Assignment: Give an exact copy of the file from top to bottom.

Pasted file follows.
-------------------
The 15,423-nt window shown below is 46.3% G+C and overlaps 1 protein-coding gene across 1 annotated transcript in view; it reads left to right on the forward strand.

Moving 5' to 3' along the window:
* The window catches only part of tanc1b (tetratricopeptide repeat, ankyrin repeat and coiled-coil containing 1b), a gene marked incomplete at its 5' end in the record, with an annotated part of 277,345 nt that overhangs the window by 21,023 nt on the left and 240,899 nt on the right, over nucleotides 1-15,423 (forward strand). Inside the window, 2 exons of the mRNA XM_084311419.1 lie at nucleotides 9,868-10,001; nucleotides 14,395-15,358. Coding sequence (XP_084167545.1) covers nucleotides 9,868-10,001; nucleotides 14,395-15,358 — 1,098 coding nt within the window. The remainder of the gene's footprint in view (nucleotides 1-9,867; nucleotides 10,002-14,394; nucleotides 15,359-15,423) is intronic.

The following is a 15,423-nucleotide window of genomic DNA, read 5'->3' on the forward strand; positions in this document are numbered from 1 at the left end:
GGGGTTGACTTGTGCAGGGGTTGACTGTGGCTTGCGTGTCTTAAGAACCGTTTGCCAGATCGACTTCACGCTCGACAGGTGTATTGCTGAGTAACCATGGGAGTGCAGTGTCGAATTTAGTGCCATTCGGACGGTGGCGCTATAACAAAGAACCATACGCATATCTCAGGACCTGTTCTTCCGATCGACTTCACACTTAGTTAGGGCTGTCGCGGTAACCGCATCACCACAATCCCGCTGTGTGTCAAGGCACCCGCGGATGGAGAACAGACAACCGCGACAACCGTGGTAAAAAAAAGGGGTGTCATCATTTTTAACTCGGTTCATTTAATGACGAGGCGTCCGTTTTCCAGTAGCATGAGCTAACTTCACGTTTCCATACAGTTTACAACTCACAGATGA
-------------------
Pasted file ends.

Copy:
The 15,423-nt window shown below is 46.3% G+C and overlaps 1 protein-coding gene across 1 annotated transcript in view; it reads left to right on the forward strand.

Moving 5' to 3' along the window:
* The window catches only part of tanc1b (tetratricopeptide repeat, ankyrin repeat and coiled-coil containing 1b), a gene marked incomplete at its 5' end in the record, with an annotated part of 277,345 nt that overhangs the window by 21,023 nt on the left and 240,899 nt on the right, over nucleotides 1-15,423 (forward strand). Inside the window, 2 exons of the mRNA XM_084311419.1 lie at nucleotides 9,868-10,001; nucleotides 14,395-15,358. Coding sequence (XP_084167545.1) covers nucleotides 9,868-10,001; nucleotides 14,395-15,358 — 1,098 coding nt within the window. The remainder of the gene's footprint in view (nucleotides 1-9,867; nucleotides 10,002-14,394; nucleotides 15,359-15,423) is intronic.

The following is a 15,423-nucleotide window of genomic DNA, read 5'->3' on the forward strand; positions in this document are numbered from 1 at the left end:
GGGGTTGACTTGTGCAGGGGTTGACTGTGGCTTGCGTGTCTTAAGAACCGTTTGCCAGATCGACTTCACGCTCGACAGGTGTATTGCTGAGTAACCATGGGAGTGCAGTGTCGAATTTAGTGCCATTCGGACGGTGGCGCTATAACAAAGAACCATACGCATATCTCAGGACCTGTTCTTCCGATCGACTTCACACTTAGTTAGGGCTGTCGCGGTAACCGCATCACCACAATCCCGCTGTGTGTCAAGGCACCCGCGGATGGAGAACAGACAACCGCGACAACCGTGGTAAAAAAAAGGGGTGTCATCATTTTTAACTCGGTTCATTTAATGACGAGGCGTCCGTTTTCCAGTAGCATGAGCTAACTTCACGTTTCCATACAGTTTACAACTCACAGATGA